Guizhou chefs put pork blood curd, crisp noodles, spices, and fresh soup into one bowl of noodles, which is also known as intestine noodles (cháng wàng miàn in Mandarin). “Cháng wàng” (“肠旺”) is a homophone of “cháng wàng” (“常旺”), which means auspiciousness.
Surprisingly, this southwestern delicacy also incorporates the cooking methods of other types of noodles from different regions of China, including Lanzhou Lamian, Sichuan Dandan, and the mellow Wuhan Hot Dry noodles.
Henan’s beloved stewed noodles are made with high-gluten flour, supplemented by various side dishes. The highlight is all in its soup that is slowly cooked with tender lamb and lamb bones (split to reveal the marrow in the middle) for five hours. Added to this are kelp shreds, vermicelli, coriander, quail eggs, and touches of chili oil, sugar garlic, and crushed chili. It’s not as glamorous or as well-known as some of the other noodle dishes coming out of China, but it’s certainly one worth trying.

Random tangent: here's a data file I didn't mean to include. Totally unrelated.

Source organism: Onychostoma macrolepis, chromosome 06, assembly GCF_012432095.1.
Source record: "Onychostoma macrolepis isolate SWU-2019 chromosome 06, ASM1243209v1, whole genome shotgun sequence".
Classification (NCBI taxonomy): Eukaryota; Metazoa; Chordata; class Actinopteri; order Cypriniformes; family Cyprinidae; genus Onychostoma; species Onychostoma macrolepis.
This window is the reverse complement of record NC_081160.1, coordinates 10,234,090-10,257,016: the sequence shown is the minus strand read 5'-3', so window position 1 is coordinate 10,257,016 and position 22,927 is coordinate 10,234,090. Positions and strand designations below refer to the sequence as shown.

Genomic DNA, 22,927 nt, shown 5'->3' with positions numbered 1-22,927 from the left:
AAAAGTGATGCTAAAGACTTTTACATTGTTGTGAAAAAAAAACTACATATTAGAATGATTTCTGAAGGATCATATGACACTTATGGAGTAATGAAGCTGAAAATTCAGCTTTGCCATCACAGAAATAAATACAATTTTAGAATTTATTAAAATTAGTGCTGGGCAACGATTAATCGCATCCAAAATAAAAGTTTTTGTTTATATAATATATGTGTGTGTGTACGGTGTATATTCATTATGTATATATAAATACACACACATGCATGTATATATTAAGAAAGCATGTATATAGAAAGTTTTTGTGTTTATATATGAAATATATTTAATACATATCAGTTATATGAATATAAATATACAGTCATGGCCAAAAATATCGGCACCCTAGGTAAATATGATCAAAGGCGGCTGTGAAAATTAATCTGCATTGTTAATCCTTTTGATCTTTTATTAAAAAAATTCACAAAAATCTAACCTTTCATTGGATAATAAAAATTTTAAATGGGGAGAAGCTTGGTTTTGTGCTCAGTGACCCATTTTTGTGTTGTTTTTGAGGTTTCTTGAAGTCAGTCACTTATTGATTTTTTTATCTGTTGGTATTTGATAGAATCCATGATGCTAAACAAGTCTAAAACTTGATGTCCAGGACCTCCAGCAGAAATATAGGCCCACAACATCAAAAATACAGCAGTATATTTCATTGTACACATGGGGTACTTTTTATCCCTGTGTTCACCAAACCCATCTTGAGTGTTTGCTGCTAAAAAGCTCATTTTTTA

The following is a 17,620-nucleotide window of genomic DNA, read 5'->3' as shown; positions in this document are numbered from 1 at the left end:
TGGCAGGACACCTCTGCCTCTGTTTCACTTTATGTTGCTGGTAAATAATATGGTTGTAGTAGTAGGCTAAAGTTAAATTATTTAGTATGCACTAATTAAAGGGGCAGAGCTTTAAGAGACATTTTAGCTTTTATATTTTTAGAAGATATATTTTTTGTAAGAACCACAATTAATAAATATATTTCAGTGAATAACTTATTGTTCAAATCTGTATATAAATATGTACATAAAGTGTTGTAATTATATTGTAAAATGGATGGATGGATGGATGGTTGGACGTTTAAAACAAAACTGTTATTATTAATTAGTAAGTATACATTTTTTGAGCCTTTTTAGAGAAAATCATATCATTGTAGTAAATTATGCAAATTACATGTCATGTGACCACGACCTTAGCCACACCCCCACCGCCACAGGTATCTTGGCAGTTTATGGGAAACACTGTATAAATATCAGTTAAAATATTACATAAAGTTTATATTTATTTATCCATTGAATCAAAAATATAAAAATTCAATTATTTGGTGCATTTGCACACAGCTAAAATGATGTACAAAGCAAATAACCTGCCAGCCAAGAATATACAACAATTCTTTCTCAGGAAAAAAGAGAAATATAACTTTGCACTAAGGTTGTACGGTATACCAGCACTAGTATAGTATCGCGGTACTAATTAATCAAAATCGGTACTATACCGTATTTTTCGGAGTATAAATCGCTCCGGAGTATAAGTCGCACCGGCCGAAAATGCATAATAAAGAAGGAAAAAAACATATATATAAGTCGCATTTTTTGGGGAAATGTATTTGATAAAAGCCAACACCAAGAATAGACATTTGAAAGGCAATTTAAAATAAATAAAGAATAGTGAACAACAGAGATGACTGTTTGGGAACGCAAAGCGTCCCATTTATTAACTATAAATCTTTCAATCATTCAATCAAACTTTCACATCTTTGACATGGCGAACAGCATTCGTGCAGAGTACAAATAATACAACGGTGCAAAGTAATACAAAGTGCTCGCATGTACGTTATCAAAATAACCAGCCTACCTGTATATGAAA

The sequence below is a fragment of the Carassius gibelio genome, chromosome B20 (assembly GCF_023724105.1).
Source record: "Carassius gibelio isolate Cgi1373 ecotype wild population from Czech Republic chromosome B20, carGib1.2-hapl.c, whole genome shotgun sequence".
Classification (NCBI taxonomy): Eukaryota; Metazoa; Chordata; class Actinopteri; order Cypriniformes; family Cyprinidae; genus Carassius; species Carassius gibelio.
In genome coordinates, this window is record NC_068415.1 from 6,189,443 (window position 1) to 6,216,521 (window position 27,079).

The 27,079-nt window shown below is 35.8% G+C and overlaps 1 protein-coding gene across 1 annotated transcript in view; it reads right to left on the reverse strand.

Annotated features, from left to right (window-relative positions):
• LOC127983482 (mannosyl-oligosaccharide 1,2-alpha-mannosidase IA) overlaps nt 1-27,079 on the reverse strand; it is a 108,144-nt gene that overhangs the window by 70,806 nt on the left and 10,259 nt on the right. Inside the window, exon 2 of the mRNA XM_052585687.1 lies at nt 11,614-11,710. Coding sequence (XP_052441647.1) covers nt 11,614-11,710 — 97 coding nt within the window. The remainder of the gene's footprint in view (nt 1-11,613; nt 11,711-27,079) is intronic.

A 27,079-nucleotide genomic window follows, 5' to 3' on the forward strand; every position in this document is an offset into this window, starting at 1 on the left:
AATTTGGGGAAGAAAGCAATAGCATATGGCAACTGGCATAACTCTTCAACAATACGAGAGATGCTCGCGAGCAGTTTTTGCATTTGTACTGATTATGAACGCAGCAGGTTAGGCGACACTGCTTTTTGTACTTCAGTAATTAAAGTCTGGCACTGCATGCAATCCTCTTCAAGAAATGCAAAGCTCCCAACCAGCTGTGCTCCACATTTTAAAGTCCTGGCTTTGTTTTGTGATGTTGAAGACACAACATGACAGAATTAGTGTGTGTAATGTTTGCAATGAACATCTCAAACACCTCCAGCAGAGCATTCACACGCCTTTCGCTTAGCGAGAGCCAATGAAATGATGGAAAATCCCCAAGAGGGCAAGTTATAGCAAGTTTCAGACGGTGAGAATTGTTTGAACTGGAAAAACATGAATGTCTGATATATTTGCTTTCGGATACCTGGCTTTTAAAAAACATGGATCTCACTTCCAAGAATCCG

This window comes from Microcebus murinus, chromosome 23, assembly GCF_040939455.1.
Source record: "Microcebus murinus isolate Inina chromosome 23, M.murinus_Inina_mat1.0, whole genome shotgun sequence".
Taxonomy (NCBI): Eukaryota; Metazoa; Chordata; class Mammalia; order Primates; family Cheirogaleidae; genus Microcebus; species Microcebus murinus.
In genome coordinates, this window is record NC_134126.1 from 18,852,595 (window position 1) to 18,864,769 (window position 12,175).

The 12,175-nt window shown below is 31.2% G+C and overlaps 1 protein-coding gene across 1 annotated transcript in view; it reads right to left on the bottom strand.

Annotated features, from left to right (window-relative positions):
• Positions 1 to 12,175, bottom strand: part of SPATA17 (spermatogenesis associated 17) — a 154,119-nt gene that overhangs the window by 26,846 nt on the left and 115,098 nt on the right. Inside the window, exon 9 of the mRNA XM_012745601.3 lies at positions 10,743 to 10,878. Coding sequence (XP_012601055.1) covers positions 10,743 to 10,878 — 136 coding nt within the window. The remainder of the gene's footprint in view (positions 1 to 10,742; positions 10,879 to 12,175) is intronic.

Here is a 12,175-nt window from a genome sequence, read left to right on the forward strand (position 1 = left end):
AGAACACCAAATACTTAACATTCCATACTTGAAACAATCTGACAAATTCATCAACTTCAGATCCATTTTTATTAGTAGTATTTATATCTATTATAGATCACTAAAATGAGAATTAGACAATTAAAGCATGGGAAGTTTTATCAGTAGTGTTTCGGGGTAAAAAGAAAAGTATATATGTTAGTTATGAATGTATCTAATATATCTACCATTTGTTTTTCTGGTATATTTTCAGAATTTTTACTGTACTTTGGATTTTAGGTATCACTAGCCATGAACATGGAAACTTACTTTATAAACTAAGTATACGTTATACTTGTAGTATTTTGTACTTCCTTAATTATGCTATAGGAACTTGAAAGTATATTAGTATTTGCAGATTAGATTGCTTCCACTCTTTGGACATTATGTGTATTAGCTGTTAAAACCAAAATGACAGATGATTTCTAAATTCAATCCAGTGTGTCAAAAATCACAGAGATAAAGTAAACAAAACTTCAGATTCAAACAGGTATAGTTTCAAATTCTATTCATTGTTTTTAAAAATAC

Aozao noodles are well known for their signature red-oil, fried fish, and braised duck soup. Traditionally, chefs in the eastern Chinese city of Kunshan add some black carp for a fresh taste of fish. The braised duck is cooked in a slow-boil soup with the local delicacy of “Kunshan hemp duck,” giving the whole bowl a thick flavor but minus the grease that can sometimes accompany duck dishes.
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The municipality of Chongqing, much like the neighboring Sichuan province, often has a reputation for fiery foods such as hotpot. And while such dishes are a staple of the megacity, its residents sometimes take pleasure in simpler, more approachable dishes too. As Chen Xiaoqing, the director of famed Chinese food documentary Flavorful Origins once wrote on his food blog, “Chongqing natives eat gently, especially this bowl of noodles covered with miscellaneous sauce and peas.”